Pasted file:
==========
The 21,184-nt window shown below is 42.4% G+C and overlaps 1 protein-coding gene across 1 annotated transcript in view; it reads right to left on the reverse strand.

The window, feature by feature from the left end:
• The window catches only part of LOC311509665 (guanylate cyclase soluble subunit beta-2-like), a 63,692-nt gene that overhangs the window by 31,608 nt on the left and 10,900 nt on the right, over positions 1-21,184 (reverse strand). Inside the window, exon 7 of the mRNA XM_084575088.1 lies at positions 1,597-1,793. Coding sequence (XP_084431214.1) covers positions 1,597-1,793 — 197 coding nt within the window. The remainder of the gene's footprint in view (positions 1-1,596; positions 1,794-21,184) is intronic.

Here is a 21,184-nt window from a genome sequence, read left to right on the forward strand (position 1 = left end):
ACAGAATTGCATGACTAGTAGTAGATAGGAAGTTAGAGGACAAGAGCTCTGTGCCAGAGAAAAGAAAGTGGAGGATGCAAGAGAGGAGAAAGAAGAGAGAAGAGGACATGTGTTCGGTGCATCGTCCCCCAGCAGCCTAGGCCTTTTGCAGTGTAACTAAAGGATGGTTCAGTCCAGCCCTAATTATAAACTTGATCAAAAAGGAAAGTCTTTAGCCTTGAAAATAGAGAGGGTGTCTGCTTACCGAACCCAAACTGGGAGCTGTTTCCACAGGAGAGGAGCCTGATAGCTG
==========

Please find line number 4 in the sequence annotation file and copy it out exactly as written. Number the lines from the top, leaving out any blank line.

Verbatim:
Here is a 21,184-nt window from a genome sequence, read left to right on the forward strand (position 1 = left end):